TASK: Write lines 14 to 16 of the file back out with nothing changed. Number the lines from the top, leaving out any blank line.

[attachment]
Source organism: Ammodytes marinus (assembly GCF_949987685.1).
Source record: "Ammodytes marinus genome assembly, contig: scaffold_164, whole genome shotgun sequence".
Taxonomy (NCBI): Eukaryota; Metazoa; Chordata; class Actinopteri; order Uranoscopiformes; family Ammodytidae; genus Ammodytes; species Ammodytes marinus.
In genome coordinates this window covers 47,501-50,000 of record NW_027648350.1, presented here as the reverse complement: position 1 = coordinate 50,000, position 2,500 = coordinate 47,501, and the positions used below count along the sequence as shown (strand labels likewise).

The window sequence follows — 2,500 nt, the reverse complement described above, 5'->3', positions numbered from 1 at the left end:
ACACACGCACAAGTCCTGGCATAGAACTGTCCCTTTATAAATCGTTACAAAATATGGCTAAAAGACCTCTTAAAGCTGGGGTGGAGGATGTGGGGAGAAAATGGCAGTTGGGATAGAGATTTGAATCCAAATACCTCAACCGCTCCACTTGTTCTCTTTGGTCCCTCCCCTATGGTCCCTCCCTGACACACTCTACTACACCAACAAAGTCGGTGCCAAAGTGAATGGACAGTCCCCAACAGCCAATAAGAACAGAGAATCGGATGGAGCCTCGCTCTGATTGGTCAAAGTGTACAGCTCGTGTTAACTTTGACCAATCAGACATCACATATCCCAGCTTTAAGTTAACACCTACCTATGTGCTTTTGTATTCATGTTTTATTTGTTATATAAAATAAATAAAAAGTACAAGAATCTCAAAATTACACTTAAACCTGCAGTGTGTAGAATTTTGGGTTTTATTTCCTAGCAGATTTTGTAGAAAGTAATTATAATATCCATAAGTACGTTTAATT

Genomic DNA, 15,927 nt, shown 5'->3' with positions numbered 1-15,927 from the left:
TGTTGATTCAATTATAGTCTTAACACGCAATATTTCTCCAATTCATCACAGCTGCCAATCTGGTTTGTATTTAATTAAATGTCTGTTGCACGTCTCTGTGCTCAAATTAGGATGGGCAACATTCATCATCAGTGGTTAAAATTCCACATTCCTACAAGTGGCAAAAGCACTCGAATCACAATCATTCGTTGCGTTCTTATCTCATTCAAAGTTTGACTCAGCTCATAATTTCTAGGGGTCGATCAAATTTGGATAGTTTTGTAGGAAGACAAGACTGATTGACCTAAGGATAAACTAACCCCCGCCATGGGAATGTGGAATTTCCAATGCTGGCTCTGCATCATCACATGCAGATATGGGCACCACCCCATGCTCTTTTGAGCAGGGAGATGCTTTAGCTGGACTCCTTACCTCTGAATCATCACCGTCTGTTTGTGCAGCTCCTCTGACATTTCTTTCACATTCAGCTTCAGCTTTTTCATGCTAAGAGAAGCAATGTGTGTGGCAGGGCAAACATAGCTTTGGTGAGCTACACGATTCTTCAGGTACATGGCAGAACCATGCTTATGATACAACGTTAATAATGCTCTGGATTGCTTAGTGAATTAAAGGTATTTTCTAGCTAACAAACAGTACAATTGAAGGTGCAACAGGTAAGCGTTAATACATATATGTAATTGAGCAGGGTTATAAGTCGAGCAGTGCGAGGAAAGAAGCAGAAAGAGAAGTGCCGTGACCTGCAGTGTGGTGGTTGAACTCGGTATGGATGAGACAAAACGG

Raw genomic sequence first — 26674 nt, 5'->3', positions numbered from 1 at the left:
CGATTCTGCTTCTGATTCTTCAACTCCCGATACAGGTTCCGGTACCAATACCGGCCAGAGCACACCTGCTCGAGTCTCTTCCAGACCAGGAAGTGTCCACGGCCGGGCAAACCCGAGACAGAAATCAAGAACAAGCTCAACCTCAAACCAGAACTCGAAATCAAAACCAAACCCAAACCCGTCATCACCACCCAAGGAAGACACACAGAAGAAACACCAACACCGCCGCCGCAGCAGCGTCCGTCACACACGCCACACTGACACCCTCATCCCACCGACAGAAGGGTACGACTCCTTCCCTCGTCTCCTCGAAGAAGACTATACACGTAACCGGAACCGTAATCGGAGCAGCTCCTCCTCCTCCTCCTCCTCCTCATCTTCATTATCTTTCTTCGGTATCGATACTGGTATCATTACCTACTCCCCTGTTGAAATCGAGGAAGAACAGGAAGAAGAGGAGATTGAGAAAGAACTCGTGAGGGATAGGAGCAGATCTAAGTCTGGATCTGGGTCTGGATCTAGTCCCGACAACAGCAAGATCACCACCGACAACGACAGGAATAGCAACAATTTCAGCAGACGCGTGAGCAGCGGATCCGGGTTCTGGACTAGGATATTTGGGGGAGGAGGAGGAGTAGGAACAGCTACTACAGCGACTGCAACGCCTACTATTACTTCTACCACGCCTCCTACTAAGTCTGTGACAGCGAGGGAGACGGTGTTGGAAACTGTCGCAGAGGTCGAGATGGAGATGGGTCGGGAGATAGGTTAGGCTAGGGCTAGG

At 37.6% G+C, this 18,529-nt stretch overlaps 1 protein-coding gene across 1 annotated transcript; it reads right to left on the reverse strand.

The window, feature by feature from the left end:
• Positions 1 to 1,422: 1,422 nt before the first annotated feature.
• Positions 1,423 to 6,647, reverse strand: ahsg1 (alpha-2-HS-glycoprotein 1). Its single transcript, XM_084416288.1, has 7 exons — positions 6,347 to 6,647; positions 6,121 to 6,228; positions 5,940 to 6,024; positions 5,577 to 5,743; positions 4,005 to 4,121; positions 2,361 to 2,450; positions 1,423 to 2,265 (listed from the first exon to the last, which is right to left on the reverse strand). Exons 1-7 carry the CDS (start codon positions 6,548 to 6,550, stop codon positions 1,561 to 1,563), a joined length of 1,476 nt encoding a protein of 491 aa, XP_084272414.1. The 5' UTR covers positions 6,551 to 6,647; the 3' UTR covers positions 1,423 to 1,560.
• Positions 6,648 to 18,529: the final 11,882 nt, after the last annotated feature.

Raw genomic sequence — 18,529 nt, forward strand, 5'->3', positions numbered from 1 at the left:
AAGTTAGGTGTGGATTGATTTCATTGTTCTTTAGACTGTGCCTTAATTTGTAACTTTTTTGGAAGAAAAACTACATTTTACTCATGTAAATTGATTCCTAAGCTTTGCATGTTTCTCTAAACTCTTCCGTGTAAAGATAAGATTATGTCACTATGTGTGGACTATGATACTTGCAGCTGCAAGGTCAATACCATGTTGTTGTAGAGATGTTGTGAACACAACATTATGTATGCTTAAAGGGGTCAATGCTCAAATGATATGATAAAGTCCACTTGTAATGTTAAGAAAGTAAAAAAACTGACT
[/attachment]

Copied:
• Positions 1,423 to 6,647, reverse strand: ahsg1 (alpha-2-HS-glycoprotein 1). Its single transcript, XM_084416288.1, has 7 exons — positions 6,347 to 6,647; positions 6,121 to 6,228; positions 5,940 to 6,024; positions 5,577 to 5,743; positions 4,005 to 4,121; positions 2,361 to 2,450; positions 1,423 to 2,265 (listed from the first exon to the last, which is right to left on the reverse strand). Exons 1-7 carry the CDS (start codon positions 6,548 to 6,550, stop codon positions 1,561 to 1,563), a joined length of 1,476 nt encoding a protein of 491 aa, XP_084272414.1. The 5' UTR covers positions 6,551 to 6,647; the 3' UTR covers positions 1,423 to 1,560.
• Positions 6,648 to 18,529: the final 11,882 nt, after the last annotated feature.

Raw genomic sequence — 18,529 nt, forward strand, 5'->3', positions numbered from 1 at the left: